Child Custody Lawyer in Nevada
Child Custody issues arise in both a divorce action and a situation where a couple has children outside of a marriage. It is always a very sensitive matter. Children are a priority to parents. When dealing with custody issues, the State of Nevada addresses two forms of Custody:
- Legal Custody
- Physical Custody
Both forms must be resolved either by agreement or court intervention. It is important to note that in most cases, children will have had to reside in Nevada for six months before the state has jurisdiction over custody issues.
Typically, paternity has already been established by the father signing an affidavit of paternity at the hospital, or simply by the fact that both mother and father agree as to paternity. An actual paternity case is filed when no father’s name is on the birth certificate, the father won’t admit paternity, or the mother is not sure who the father is and needs DNA testing. Sometimes, the father files the paternity case to assert his rights as the father when the mother will not cooperate with him. If a Petition or Complaint for Custody is filed, then paternity has already been established. If it has not been established, the person would file a Petition to Establish Paternity.
This type of custody deals with decision-making on matters related to the children. It empowers parents to determine issues such as schooling, religion, medical needs, etc. Joint Legal Custody will almost always be awarded to both parents, unless one parent has significant issues, such as criminal activity or severe drug usage. With Joint Legal Custody the court expects parents to communicate and cooperate with the decisions relative to their children.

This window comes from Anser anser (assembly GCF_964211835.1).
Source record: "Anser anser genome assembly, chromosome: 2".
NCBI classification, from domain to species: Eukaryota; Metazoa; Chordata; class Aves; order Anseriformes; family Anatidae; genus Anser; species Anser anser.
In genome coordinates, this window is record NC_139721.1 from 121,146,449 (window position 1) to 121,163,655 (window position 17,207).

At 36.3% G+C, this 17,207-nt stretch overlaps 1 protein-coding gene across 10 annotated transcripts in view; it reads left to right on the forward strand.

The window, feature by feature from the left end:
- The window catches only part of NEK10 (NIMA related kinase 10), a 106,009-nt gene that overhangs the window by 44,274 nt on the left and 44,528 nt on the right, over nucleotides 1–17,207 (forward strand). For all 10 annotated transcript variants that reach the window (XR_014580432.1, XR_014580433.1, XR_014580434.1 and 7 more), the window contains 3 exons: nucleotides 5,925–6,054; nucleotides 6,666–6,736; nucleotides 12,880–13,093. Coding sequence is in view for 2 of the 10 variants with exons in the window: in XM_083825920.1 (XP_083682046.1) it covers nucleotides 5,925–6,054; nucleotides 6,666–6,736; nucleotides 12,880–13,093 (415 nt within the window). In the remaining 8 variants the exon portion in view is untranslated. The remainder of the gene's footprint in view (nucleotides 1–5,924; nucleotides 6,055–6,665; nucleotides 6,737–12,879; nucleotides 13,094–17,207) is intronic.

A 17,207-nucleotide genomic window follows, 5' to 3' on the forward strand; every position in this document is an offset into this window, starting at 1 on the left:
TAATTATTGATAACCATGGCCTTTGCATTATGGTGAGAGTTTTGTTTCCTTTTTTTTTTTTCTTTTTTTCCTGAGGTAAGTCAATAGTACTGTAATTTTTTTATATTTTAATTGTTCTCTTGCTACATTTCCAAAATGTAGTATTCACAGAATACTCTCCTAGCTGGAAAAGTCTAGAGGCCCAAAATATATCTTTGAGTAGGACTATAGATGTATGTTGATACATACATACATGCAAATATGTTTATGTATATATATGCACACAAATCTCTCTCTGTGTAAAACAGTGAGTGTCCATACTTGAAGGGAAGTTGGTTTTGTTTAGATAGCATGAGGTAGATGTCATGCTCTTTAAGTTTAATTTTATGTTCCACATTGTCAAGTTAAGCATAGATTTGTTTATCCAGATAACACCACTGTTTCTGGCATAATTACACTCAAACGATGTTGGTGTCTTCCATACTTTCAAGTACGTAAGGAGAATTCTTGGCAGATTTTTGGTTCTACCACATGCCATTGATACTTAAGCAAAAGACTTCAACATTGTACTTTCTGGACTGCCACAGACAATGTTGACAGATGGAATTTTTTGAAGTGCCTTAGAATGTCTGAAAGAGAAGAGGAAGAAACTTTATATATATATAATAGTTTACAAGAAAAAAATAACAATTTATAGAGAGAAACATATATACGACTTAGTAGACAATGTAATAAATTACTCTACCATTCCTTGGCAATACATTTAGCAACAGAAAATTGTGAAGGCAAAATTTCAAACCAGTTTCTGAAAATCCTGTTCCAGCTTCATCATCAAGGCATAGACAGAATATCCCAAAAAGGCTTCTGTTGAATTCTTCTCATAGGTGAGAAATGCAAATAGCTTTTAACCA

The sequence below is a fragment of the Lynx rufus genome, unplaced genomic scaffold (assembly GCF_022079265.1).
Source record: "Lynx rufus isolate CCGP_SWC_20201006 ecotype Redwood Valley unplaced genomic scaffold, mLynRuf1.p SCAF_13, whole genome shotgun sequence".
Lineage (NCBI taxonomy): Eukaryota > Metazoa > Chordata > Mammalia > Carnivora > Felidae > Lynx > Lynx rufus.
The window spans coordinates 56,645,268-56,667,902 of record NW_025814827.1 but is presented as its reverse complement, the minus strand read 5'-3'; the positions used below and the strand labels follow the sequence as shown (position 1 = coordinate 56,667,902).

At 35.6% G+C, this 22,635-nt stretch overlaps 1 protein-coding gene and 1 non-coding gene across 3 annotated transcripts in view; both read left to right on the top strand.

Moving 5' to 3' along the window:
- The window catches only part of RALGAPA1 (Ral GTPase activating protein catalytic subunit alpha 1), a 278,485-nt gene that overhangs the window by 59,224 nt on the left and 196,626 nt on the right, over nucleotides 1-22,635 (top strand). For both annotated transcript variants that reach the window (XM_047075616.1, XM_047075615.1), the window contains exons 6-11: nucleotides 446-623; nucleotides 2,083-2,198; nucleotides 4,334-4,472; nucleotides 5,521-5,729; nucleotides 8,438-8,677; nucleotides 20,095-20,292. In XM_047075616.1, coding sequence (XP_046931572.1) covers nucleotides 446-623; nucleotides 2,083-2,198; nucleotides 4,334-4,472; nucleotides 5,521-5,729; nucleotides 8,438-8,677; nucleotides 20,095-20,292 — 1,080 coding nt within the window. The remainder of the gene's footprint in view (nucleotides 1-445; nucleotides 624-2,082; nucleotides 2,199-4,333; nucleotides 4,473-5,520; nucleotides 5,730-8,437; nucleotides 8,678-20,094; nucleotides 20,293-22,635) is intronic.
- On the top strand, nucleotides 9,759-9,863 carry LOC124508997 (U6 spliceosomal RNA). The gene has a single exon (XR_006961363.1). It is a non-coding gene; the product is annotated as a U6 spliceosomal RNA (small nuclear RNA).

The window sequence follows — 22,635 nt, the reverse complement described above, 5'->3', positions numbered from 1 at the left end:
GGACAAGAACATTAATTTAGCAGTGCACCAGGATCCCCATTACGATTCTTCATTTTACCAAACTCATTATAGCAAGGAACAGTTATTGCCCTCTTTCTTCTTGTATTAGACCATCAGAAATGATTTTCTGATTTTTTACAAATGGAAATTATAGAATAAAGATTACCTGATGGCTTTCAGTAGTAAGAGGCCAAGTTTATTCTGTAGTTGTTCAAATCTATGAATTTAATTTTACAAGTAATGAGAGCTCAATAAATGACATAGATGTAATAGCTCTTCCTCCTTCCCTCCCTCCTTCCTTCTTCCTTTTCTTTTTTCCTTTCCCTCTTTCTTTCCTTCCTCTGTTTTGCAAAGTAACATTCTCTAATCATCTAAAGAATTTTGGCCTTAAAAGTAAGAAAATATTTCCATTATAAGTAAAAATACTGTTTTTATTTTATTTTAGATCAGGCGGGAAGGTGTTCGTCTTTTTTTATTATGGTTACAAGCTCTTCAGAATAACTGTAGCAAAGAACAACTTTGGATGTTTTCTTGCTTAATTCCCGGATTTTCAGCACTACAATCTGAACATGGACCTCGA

Where will the children actually reside? Physical custody determines exactly that. Parents may share Joint Physical Custody, where the children reside with both parents for a similar amount of time. The Nevada Supreme Court in 2009 actually determined that if one parent had the children for at least 40% of the time, that would constitute Joint Physical Custody.
A parent who has the children more than 60% of the time would be deemed to have Primary Physical Custody. When one parent has primary custody, the courts grant the other parent specified rights of visitation. Visitation is generally set up to coincide around a parent’s work schedule.
Parents can work out a custody arrangement by agreement or participate in mediation to form a parenting plan. This is always the best method, if possible, rather than having a judge determine the custody outcome. Any order relative to custody and visitation is modifiable if circumstances change down the road. For example, if one parent desires to move out of state, that would require either permission from the other parent, or permission of the court. This would then necessitate a modification of the custody provisions. Other changes like work schedules, drug abuse, alcohol abuse, or anything that jeopardizes the safety and well-being of the child would lead to custody or visitation changes.
Child Custody Lawyer, Bruce Anderson, has extensive experience in helping parties with child custody matters, be it through negotiation or litigation. He will, however, always encourage his clients to put the best interests of the children first. It is important that the children have good relationships with both parents. Children should never be used as a “pawn” or “bargaining chip”.
Please contact our child custody lawyer directly for more information relative to your specific needs.